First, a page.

The world is getting noisier, says Les Loiseau, the chief audiologist at Spokane Audiology Clinic. He means not just at work or at the movies. It’s apparent in wine bars, coffee shops, restaurants and beer pubs.
Loiseau and others see a trend toward decibel hell inside clubs and dining places because of building design that emphasizes bare walls, metal columns, concrete floors and open ceilings.
The result is more people hang out in places where the sounds of TV, music, and conversation rattle the walls, bounce across the ceiling and reverberate like the inside of a drum.
“I’ve had to ask a maître d’ to turn down the music or TV at a restaurant,” said Loiseau, who’s 54 and has normal hearing.
He thinks more people should do the same, or quit frequenting bars or businesses with sound levels that are increasingly uncomfortable, he said.
As he diagnoses ear disorders and identifies ways to offset hearing loss, Loiseau hears the same concern from people 50 and older. While older people typically start losing the ability to distinguish sounds at higher frequencies, many also develop a related hearing disorder called presbycusis.
Instead of deadening high frequency sounds, that condition ends up exaggerating loud sounds, making loud places even more uncomfortable.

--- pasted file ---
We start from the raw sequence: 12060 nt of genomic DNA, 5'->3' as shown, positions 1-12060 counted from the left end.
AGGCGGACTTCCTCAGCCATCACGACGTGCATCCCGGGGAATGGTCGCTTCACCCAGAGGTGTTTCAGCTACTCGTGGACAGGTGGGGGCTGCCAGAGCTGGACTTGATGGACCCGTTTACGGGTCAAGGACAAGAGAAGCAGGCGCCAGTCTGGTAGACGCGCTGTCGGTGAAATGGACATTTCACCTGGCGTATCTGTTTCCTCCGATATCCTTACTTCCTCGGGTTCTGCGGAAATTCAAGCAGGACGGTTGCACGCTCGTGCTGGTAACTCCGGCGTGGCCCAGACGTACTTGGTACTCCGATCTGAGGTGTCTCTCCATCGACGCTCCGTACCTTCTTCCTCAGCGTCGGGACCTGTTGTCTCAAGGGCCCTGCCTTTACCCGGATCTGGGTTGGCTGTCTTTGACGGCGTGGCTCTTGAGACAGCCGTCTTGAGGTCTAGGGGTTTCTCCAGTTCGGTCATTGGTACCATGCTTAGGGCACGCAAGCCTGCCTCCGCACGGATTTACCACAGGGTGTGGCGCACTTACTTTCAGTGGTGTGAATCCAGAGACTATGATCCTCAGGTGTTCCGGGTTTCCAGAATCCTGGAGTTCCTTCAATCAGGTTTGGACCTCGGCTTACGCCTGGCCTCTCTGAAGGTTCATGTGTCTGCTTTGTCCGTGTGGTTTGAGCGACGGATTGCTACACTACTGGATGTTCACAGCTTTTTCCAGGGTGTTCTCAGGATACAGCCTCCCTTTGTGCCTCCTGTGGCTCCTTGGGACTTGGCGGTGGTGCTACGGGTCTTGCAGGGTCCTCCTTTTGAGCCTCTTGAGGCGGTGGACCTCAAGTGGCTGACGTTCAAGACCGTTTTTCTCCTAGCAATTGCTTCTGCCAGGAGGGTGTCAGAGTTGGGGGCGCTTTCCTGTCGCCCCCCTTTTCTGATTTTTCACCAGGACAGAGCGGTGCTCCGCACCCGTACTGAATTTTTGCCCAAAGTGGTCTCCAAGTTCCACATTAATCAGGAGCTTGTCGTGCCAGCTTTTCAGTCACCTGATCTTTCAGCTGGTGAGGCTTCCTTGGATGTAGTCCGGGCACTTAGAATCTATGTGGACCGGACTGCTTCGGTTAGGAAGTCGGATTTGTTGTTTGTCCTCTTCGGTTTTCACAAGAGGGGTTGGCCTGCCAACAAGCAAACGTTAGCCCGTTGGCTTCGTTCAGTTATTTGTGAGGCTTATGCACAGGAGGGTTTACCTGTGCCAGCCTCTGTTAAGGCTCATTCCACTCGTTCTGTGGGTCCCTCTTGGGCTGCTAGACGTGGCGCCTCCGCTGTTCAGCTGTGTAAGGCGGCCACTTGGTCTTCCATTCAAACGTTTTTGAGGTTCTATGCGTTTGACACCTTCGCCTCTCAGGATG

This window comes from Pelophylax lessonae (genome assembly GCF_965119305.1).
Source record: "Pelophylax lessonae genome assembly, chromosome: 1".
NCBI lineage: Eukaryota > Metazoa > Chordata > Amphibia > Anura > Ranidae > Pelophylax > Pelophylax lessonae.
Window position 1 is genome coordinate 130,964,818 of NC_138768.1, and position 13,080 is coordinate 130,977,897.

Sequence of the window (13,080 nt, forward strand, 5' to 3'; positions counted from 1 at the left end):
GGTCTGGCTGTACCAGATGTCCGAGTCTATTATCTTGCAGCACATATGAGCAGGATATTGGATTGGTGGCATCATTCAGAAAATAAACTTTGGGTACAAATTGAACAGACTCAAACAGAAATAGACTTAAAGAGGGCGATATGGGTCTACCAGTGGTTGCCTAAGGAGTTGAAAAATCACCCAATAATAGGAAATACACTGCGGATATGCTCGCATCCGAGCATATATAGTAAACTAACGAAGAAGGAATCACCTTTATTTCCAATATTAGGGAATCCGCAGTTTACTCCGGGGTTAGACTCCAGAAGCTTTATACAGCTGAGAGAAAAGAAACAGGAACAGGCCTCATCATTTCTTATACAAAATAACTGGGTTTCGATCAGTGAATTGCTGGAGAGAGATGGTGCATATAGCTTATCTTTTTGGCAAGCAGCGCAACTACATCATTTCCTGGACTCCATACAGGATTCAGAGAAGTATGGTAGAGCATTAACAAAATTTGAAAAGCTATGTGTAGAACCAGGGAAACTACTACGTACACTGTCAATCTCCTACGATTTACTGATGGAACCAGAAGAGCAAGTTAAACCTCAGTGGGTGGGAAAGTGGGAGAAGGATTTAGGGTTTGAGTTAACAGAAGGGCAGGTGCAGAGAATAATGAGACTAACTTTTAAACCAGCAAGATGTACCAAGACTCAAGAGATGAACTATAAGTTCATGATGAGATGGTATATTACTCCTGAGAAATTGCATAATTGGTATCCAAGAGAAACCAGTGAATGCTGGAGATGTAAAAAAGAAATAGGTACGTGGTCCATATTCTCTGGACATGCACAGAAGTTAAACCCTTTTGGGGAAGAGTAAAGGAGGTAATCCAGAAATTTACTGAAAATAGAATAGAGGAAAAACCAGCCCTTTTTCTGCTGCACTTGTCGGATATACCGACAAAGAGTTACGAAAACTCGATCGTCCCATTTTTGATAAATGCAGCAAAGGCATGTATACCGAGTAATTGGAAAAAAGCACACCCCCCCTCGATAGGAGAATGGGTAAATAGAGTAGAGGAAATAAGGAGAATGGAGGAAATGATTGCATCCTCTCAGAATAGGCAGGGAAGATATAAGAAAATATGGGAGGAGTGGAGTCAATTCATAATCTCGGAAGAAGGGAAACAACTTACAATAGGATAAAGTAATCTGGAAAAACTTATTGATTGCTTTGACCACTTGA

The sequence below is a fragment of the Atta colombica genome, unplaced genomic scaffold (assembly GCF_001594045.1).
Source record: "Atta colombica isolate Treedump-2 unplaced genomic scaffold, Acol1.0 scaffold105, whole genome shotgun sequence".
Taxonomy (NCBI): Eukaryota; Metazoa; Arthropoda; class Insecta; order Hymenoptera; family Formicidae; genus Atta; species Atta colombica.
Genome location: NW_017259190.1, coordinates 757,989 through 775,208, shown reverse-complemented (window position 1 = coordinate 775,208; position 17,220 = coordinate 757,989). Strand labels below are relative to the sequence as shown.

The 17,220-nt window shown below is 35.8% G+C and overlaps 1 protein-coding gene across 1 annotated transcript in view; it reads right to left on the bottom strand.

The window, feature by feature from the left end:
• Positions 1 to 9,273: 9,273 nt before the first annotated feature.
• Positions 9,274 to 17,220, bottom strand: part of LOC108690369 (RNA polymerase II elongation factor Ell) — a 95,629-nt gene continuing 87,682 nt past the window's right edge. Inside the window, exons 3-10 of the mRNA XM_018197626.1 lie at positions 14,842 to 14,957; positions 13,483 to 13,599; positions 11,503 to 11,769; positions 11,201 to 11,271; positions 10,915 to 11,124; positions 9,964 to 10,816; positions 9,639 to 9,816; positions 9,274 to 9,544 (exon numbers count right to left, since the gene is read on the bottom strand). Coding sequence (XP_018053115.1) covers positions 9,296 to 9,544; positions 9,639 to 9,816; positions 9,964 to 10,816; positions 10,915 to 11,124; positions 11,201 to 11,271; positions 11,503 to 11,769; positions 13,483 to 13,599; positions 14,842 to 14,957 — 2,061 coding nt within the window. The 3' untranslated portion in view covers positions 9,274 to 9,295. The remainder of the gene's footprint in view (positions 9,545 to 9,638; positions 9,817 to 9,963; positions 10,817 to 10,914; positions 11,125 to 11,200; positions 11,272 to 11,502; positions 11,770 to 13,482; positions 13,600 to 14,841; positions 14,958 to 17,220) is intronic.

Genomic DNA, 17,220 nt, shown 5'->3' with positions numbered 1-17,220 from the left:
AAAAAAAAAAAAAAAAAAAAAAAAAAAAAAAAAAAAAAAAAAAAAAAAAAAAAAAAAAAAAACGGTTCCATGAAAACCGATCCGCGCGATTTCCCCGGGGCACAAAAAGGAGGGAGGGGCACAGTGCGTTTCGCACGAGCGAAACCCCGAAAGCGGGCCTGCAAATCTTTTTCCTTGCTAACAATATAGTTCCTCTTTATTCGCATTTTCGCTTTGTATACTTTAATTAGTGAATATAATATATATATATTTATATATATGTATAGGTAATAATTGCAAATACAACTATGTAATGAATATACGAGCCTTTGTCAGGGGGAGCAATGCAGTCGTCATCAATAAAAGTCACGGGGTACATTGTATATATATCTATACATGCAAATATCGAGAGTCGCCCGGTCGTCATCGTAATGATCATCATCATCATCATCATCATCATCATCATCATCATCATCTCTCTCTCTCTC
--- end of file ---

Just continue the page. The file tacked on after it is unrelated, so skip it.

He said there’s a gradual acceptance by people of loud places. They go to popular hangouts with friends; the place starts to fill up, and people raise their voices to be heard.
If a dozen or more people inside a business all are raising their voices to make themselves heard, most of the customers accept the higher volume as the new normal, he said.
It’s not just those older than 50 who are finding themselves confronted by intrusive and disruptive sounds inside food businesses, said Gail Chermak, professor of audiology and chair of the Department of Speech and Hearing Sciences at Washington State University Spokane.
“As a normal-hearing person I experience the same problem at those places. I have to lean in and I talk louder and direct eye contact with the person I’m talking to. That’s a bit of a stressful situation, which is why I don’t like to go to restaurants that are noisy,” said Chermak.
Chermak noted that subjectivity and biology play a part in how people hear sounds. What someone in their 20s finds acceptable is likely to be heard far differently than a person 60 or older, she said.
Like many others who pay attention to sound levels, Spokane resident Frank De Lis, 73, has a list of places to visit if he wants a good meal, minus the rock music in the background.
The list also takes note of time of day. For instance he will have lunch at Manito Tap House, when the South Hill pub is far less busy than at other times. He won’t go there on Friday or Saturday night when the decibel level climbs above 95. (The federal standard for unsafe workplace sound is an average of 85 decibels over eight hours, according to the National Institute for Occupational Safety and Health.)